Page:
Censorship and the Internet

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The Internet is a fantastic means of communication and source of information. Never before has global communication been so easy and so beneficial. 

Medical staff can now discuss the latest operating methods with colleagues on the other side of the world, students have several libraries of information at their fingertips and shoppers can purchase exotic goods without ever leaving home. 

There is however, a small minority of people who use the Internet for harmful illegal activities, in particular those individuals who trade and distribute objectionable material. 

The Department of Internal Affairs’ inspectors undertake the role of investigating New Zealand Internet websites and  newsgroups and enforcing censorship legislation.

We take a proactive role to prosecute New Zealanders who trade objectionable material via the Internet. If a publication is categorised as ‘objectionable’ it is automatically banned by the Films, Videos, and Publications Classification Act 1993. 

What is ‘objectionable’ material?

The Act specifically defines as ‘objectionable’ any publication that promotes or supports: 

  • exploitation of children or young persons for sexual purposes; 
  • use of violence or coercion to compel any person to participate in sexual conduct; sexual conduct upon the body of a dead person; 
  • use of urine or excrement in association with degrading or dehumanising or sexual conduct; 
  • bestiality; 
  • acts of torture or the infliction of extreme violence or extreme cruelty. 

What are the penalties for possession or trading in objectionable material?

Anybody found “knowingly” in possession of objectionable material can receive a maximum of five years imprisonment. 

Every time a person downloads objectionable material onto their screen, there is the potential for a possession offence having been committed. 

Anybody who knowingly makes or knowingly trades, distributes, or displays an objectionable publication via the Internet can receive a maximum of ten years imprisonment. A body corporate can be fined up to $200,000. 

What is restricted material?

Restricted material is that which is only made available to people who are over a certain age. This includes R18 or Adult material similar to that which can be legally purchased from video or magazine outlets. This material is available on the Internet providing the person accessing it can prove they meet the age criteria.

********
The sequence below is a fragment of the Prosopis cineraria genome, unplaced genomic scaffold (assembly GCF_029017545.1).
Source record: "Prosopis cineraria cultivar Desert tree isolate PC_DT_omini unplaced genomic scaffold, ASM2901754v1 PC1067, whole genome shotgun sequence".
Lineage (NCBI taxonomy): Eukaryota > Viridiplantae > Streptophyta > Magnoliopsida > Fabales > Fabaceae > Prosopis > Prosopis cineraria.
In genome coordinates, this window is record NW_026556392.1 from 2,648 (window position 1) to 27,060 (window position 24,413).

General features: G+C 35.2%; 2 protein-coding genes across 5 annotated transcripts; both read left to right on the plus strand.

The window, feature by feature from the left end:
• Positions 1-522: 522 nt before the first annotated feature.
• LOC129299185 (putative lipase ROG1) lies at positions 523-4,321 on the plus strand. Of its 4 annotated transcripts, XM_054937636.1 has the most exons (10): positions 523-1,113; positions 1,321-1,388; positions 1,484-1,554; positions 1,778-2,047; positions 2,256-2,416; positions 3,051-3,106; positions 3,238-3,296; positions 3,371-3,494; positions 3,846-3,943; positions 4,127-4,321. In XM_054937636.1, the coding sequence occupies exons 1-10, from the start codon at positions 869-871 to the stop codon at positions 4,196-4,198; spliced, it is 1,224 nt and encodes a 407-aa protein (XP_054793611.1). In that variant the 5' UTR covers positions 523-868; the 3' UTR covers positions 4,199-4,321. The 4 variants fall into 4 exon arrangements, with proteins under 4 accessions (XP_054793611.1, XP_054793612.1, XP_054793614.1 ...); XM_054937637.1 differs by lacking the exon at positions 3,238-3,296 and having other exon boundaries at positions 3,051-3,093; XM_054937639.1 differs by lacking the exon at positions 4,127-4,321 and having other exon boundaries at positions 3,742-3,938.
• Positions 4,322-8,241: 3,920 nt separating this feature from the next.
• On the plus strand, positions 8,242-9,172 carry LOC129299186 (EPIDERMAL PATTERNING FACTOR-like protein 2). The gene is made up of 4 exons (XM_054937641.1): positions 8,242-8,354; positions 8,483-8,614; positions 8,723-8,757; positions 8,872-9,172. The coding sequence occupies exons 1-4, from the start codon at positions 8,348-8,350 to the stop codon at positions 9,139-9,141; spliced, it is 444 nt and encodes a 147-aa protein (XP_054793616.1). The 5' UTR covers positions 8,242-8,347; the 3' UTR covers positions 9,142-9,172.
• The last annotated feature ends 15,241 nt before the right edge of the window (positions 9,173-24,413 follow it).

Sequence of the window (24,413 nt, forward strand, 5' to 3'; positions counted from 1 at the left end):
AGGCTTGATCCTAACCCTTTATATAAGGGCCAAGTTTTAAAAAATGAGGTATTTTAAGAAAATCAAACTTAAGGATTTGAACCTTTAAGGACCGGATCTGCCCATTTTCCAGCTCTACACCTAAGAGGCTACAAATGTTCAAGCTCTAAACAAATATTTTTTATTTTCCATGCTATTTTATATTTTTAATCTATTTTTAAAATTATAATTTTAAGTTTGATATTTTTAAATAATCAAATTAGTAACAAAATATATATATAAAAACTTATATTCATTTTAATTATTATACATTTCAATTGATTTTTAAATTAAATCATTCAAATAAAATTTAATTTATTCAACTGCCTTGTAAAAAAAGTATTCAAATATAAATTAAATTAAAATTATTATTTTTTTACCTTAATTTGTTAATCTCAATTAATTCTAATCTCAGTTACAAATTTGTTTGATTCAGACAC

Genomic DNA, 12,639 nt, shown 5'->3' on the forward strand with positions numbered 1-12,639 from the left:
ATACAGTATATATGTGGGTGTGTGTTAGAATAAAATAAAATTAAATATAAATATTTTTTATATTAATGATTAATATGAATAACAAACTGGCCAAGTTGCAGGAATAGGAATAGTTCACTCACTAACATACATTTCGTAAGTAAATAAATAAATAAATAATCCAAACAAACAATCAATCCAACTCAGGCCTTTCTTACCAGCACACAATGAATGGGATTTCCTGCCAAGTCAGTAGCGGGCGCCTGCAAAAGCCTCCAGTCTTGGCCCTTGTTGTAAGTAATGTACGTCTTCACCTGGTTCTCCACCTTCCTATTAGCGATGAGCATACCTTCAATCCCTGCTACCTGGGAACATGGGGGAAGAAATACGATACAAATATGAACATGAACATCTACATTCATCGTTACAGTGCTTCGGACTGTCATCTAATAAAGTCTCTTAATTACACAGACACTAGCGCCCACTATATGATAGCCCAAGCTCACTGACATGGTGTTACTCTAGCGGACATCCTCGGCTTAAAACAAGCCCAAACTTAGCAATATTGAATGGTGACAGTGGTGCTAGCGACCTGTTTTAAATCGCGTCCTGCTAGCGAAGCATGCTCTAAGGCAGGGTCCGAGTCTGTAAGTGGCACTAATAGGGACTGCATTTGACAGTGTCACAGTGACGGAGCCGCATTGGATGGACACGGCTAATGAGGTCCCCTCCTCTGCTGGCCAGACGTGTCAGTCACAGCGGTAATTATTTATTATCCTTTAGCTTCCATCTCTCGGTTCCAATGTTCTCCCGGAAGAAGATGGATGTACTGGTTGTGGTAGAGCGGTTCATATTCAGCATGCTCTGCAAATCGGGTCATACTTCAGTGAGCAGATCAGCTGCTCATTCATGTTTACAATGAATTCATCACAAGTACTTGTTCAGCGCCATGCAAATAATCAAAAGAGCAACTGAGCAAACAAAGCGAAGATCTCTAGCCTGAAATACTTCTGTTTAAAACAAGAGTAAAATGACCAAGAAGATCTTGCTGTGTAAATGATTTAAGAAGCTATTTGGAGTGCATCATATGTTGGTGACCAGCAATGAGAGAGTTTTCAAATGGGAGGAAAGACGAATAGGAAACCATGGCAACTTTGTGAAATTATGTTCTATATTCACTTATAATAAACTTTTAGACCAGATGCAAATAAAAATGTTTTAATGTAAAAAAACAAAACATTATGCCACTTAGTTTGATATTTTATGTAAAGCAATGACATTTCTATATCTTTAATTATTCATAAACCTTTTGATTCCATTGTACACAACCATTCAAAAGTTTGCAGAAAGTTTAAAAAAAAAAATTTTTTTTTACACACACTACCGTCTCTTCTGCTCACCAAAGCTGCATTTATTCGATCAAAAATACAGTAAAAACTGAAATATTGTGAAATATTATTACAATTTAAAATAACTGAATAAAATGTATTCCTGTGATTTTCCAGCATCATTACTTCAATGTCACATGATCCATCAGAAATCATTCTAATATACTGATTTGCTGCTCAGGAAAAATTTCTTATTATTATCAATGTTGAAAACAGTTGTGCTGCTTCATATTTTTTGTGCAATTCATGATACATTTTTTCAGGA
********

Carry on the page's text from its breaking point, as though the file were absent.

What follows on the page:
Anybody who knowingly supplies, distributes, exhibits or displays a restricted publication to any person who does notmeet the age criteria is committing an offence. A restricted publication is  objectionable if made available to a person underage, and an individual can receive up to three months imprisonment or a fine not exceeding $10,000.

Examples of offences that could occur: This would include (but is not restricted to): 

  • a video outlet renting a restricted DVD to an underage youth;
  • or a parent supplying an R18 computer game to underage children;
  • or an adult sending sexually explicit text or images to a person under 18. 

What is the difference between objectionable and restricted material?

In deciding whether a publication is ‘objectionable’, or should instead be given an ‘unrestricted’ or ‘restricted’ classification, consideration is given to the extent, degree and manner in which the publication:

a) Describes, depicts, or deals with:

  • acts of torture, the infliction of serious physical harm or acts of significant cruelty
  • sexual violence or sexual coercion, or violence or coercion in association with sexual conduct
  • sexual or physical conduct of a degrading or dehumanising or demeaning nature
  • sexual conduct with or by children, or young persons, or both
  • physical conduct in which sexual satisfaction is derived from inflicting or suffering cruelty or pain

b) Exploits the nudity of children, young persons, or both

c) Degrades or dehumanises or demeans any person

d) Promotes or encourages criminal acts or acts of terrorism

e) Represents that members of any particular class of the public are inherently inferior to other members of the public by reason of any characteristic of members of that class being a characteristic that is a prohibited ground of discrimination specified in the Human Rights Act 1993.

What can I do?

Every business, school and university can implement a Code of Conduct or Acceptable Use Policy to clearly set out what is considered appropriate use of the Internet.  A draft Code of Conduct is available from our website: www.censorship.dia.govt.nz